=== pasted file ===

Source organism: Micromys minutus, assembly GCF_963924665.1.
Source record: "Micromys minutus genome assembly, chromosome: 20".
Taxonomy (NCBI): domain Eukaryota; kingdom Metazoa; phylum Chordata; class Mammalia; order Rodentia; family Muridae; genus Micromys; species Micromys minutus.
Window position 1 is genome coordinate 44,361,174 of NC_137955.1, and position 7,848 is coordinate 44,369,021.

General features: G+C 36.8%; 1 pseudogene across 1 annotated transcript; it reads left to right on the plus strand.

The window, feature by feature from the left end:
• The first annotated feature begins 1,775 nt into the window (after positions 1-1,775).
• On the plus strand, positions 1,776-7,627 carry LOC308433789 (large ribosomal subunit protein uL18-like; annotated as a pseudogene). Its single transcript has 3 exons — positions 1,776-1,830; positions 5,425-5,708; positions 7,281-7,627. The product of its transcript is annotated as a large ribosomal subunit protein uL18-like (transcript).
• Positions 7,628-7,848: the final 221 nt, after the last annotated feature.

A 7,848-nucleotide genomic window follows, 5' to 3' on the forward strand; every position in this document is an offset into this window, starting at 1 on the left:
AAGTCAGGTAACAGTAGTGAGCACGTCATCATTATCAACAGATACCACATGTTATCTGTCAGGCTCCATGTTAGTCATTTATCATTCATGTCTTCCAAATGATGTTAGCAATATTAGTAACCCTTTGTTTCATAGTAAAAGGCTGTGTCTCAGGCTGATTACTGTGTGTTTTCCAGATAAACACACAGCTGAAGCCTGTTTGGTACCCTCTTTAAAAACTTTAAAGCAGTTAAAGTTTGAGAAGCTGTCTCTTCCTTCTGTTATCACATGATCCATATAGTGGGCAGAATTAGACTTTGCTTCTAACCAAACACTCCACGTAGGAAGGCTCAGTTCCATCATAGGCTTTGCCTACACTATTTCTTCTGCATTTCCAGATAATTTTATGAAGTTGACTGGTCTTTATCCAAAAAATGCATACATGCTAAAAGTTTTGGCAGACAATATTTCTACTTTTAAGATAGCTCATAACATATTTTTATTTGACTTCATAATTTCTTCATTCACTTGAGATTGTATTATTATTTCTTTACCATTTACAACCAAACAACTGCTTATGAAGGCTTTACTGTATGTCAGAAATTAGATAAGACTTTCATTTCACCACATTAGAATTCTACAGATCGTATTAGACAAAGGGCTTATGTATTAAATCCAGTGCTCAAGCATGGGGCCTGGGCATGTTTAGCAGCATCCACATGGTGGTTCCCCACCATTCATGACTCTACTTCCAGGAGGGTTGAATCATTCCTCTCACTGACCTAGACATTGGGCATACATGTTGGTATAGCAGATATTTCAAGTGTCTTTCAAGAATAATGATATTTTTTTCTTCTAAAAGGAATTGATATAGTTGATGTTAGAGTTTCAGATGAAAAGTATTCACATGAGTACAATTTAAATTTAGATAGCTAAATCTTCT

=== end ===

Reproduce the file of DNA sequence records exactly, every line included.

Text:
Source organism: Micromys minutus, assembly GCF_963924665.1.
Source record: "Micromys minutus genome assembly, chromosome: 20".
Taxonomy (NCBI): domain Eukaryota; kingdom Metazoa; phylum Chordata; class Mammalia; order Rodentia; family Muridae; genus Micromys; species Micromys minutus.
Window position 1 is genome coordinate 44,361,174 of NC_137955.1, and position 7,848 is coordinate 44,369,021.

General features: G+C 36.8%; 1 pseudogene across 1 annotated transcript; it reads left to right on the plus strand.

The window, feature by feature from the left end:
• The first annotated feature begins 1,775 nt into the window (after positions 1-1,775).
• On the plus strand, positions 1,776-7,627 carry LOC308433789 (large ribosomal subunit protein uL18-like; annotated as a pseudogene). Its single transcript has 3 exons — positions 1,776-1,830; positions 5,425-5,708; positions 7,281-7,627. The product of its transcript is annotated as a large ribosomal subunit protein uL18-like (transcript).
• Positions 7,628-7,848: the final 221 nt, after the last annotated feature.

A 7,848-nucleotide genomic window follows, 5' to 3' on the forward strand; every position in this document is an offset into this window, starting at 1 on the left:
AAGTCAGGTAACAGTAGTGAGCACGTCATCATTATCAACAGATACCACATGTTATCTGTCAGGCTCCATGTTAGTCATTTATCATTCATGTCTTCCAAATGATGTTAGCAATATTAGTAACCCTTTGTTTCATAGTAAAAGGCTGTGTCTCAGGCTGATTACTGTGTGTTTTCCAGATAAACACACAGCTGAAGCCTGTTTGGTACCCTCTTTAAAAACTTTAAAGCAGTTAAAGTTTGAGAAGCTGTCTCTTCCTTCTGTTATCACATGATCCATATAGTGGGCAGAATTAGACTTTGCTTCTAACCAAACACTCCACGTAGGAAGGCTCAGTTCCATCATAGGCTTTGCCTACACTATTTCTTCTGCATTTCCAGATAATTTTATGAAGTTGACTGGTCTTTATCCAAAAAATGCATACATGCTAAAAGTTTTGGCAGACAATATTTCTACTTTTAAGATAGCTCATAACATATTTTTATTTGACTTCATAATTTCTTCATTCACTTGAGATTGTATTATTATTTCTTTACCATTTACAACCAAACAACTGCTTATGAAGGCTTTACTGTATGTCAGAAATTAGATAAGACTTTCATTTCACCACATTAGAATTCTACAGATCGTATTAGACAAAGGGCTTATGTATTAAATCCAGTGCTCAAGCATGGGGCCTGGGCATGTTTAGCAGCATCCACATGGTGGTTCCCCACCATTCATGACTCTACTTCCAGGAGGGTTGAATCATTCCTCTCACTGACCTAGACATTGGGCATACATGTTGGTATAGCAGATATTTCAAGTGTCTTTCAAGAATAATGATATTTTTTTCTTCTAAAAGGAATTGATATAGTTGATGTTAGAGTTTCAGATGAAAAGTATTCACATGAGTACAATTTAAATTTAGATAGCTAAATCTTCT